2021 is shaping up to be a big year in Seattle-area real estate.
2020 Market Recap Looking at the King and Snohomish County housing statistics for 2020, you would not think there was a heated presidential election and pandemic. Housing in the Seattle area was robust. Every neighborhood in those two counties appreciated in value. The highest appreciating neighborhoods being Maple Valley in King County at 13.4% and Mill Creek/Mukilteo in Snohomish County at 15.6% Given the consistent appreciation that the core Seattle and Bellevue neighborhoods have experienced, it only makes sense that more affordable neighborhoods that are further out see the demand. When the average salary does not rise with the level of appreciation, prices can only go up so much before buyers start looking elsewhere to make their dollar stretch further relative to square footage, lot size, and type of home. In my opinion, COVID 19 certainly accelerated some timelines of Buyers, but the mass exodus that the media has portrayed at times is not the case. There is still steady growth within in the city.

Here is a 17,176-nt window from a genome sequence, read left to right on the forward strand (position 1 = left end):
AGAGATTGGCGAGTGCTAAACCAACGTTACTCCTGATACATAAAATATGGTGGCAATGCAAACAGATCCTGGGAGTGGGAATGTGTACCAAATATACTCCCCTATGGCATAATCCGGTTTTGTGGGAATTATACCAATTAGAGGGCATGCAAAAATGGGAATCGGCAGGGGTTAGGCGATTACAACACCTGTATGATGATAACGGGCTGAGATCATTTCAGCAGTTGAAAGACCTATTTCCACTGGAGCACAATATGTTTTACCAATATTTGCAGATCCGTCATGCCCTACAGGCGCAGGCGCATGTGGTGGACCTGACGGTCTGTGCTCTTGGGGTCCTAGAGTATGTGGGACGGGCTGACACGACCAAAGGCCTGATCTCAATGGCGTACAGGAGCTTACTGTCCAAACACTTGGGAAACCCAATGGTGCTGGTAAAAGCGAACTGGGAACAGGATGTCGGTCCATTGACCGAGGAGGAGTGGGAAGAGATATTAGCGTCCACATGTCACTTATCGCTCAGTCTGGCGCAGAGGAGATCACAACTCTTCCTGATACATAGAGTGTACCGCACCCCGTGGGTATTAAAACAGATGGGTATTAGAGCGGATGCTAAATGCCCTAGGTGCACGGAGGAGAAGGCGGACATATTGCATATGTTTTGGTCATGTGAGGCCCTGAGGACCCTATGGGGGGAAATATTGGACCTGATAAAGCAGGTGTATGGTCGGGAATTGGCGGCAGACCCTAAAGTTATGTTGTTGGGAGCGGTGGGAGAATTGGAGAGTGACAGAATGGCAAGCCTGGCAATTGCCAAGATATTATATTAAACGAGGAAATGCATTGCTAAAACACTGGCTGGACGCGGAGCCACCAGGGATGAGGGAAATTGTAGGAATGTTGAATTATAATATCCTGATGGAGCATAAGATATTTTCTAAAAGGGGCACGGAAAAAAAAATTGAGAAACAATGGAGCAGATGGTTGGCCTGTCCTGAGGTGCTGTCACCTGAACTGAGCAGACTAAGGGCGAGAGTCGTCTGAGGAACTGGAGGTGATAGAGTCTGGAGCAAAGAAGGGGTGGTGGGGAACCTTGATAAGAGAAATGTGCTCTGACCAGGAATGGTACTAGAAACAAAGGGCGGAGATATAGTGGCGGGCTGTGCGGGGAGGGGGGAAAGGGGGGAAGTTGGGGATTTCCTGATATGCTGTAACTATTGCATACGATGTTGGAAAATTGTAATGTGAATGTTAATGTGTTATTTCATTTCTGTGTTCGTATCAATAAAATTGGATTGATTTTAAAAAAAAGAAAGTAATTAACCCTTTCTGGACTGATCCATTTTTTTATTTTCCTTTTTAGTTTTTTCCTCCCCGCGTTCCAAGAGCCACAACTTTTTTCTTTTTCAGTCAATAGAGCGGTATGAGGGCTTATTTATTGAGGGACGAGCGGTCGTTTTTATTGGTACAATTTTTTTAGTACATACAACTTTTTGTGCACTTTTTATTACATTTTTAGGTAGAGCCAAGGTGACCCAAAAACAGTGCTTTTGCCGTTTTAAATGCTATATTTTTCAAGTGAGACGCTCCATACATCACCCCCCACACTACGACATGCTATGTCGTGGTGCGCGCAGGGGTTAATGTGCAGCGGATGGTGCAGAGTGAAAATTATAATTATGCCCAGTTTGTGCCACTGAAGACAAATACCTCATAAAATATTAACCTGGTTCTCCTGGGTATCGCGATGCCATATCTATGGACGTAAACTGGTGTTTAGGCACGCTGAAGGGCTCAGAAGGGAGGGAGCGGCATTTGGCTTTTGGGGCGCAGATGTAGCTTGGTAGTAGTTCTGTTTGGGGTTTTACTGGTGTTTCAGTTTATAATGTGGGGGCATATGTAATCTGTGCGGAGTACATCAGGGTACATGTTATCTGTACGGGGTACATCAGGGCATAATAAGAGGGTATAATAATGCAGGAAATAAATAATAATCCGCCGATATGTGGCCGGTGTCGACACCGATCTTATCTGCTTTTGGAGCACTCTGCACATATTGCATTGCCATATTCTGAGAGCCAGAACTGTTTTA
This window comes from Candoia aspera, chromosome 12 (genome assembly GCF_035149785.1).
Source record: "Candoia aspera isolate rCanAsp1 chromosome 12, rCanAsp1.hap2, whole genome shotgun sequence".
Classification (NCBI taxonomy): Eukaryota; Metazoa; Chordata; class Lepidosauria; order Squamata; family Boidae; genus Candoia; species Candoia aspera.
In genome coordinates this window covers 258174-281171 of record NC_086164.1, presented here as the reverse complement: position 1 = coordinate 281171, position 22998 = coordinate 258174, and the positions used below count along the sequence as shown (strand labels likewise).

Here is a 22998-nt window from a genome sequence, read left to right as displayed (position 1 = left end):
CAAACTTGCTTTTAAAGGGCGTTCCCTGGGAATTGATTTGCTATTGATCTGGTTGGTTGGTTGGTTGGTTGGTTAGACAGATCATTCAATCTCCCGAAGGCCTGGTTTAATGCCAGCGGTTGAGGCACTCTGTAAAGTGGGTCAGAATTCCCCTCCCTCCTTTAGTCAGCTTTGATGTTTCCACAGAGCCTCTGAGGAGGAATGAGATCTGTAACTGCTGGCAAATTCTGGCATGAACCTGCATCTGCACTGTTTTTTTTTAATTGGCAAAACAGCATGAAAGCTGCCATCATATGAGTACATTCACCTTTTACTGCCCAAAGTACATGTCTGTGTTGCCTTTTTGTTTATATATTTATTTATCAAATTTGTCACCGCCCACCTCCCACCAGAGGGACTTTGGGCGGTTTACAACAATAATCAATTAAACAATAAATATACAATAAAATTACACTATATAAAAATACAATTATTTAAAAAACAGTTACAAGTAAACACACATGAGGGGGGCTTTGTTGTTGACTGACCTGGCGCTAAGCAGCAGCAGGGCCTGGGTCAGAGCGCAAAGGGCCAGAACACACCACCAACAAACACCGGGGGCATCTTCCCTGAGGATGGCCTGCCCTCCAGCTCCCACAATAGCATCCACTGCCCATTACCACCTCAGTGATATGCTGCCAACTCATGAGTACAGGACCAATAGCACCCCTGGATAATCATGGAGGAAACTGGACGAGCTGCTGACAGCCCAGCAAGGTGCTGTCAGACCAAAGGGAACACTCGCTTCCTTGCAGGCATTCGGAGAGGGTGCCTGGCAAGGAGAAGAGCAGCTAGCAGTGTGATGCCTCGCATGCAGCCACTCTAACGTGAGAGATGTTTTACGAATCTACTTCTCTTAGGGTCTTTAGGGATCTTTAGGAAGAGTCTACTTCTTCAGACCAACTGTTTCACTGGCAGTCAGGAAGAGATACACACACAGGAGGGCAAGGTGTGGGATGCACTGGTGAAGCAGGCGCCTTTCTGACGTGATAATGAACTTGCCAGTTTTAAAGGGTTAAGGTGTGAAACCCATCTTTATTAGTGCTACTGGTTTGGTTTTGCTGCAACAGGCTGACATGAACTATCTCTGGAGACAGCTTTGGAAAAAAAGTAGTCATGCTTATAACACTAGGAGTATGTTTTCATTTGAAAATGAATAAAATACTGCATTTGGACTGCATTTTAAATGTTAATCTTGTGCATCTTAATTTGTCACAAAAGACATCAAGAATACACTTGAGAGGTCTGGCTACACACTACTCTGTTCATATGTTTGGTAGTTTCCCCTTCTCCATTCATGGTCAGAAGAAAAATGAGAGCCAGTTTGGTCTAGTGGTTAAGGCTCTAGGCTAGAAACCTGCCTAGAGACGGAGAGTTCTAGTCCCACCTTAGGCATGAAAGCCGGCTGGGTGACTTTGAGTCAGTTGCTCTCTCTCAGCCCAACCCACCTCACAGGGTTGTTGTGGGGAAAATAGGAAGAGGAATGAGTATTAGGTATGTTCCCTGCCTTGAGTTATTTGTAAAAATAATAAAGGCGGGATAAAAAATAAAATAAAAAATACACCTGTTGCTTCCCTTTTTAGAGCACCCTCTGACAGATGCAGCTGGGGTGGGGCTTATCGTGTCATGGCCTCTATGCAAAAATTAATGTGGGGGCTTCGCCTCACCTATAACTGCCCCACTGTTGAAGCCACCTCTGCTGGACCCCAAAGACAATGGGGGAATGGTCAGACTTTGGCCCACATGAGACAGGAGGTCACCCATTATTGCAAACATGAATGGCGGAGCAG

2021 Market Outlook
Looking at how 2020 ended is a good place to start as we predict the 2021 housing market. Seasonality aside, the inventory for King and Snohomish County at the end of December 2020 hit its lowest point since December 2017, at .6 months of housing inventory. .6 months of inventory means that if no homes were to come on the market, all the homes would theoretically sell within 18-days, and there would be no housing inventory. Inventory at or below .6 months has only been reached one other time since 2006 (since the NWMLS started to record the data) in December 2017.
It is a classic supply and demand situation. Given the current housing supply going into 2021, it will be a seller's market in 2021. Inventory is so constrained that I expect to see the outlook for this year to look much like late 2017 and the beginning of 2018, where the market was extremely competitive for buyers. This culminating in a situation where prices will likely rise quickly month over month and you could find yourself paying 5-10% more in September vs the start of the year, for the same property. Interest Rates Inventory aside, another major driver for home purchases and market activity is mortgage interest rates. 30-year mortgage interest rates are at the lowest point that they have ever been. Ever.